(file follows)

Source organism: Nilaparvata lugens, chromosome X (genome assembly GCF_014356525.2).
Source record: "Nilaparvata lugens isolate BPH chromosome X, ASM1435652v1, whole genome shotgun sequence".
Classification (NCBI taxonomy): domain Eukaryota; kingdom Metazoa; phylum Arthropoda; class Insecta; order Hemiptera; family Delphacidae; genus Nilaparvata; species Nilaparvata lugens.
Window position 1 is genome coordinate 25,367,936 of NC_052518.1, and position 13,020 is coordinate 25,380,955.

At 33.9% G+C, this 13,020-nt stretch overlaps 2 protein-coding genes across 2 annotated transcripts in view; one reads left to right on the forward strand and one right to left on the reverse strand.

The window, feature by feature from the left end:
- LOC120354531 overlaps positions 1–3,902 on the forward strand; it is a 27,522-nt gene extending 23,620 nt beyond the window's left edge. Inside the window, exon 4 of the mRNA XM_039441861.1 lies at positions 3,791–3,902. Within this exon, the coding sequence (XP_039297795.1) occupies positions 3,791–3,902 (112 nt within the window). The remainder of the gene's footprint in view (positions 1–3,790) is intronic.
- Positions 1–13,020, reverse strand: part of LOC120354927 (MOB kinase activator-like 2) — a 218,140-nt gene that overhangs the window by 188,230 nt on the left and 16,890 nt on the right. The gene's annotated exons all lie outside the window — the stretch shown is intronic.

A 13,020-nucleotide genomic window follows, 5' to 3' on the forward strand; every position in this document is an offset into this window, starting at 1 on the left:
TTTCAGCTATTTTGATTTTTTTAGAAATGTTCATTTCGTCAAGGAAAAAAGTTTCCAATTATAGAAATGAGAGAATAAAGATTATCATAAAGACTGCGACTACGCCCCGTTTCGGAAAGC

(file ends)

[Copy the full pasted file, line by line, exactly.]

Source organism: Nilaparvata lugens, chromosome X (genome assembly GCF_014356525.2).
Source record: "Nilaparvata lugens isolate BPH chromosome X, ASM1435652v1, whole genome shotgun sequence".
Classification (NCBI taxonomy): domain Eukaryota; kingdom Metazoa; phylum Arthropoda; class Insecta; order Hemiptera; family Delphacidae; genus Nilaparvata; species Nilaparvata lugens.
Window position 1 is genome coordinate 25,367,936 of NC_052518.1, and position 13,020 is coordinate 25,380,955.

At 33.9% G+C, this 13,020-nt stretch overlaps 2 protein-coding genes across 2 annotated transcripts in view; one reads left to right on the forward strand and one right to left on the reverse strand.

The window, feature by feature from the left end:
- LOC120354531 overlaps positions 1–3,902 on the forward strand; it is a 27,522-nt gene extending 23,620 nt beyond the window's left edge. Inside the window, exon 4 of the mRNA XM_039441861.1 lies at positions 3,791–3,902. Within this exon, the coding sequence (XP_039297795.1) occupies positions 3,791–3,902 (112 nt within the window). The remainder of the gene's footprint in view (positions 1–3,790) is intronic.
- Positions 1–13,020, reverse strand: part of LOC120354927 (MOB kinase activator-like 2) — a 218,140-nt gene that overhangs the window by 188,230 nt on the left and 16,890 nt on the right. The gene's annotated exons all lie outside the window — the stretch shown is intronic.

A 13,020-nucleotide genomic window follows, 5' to 3' on the forward strand; every position in this document is an offset into this window, starting at 1 on the left:
TTTCAGCTATTTTGATTTTTTTAGAAATGTTCATTTCGTCAAGGAAAAAAGTTTCCAATTATAGAAATGAGAGAATAAAGATTATCATAAAGACTGCGACTACGCCCCGTTTCGGAAAGC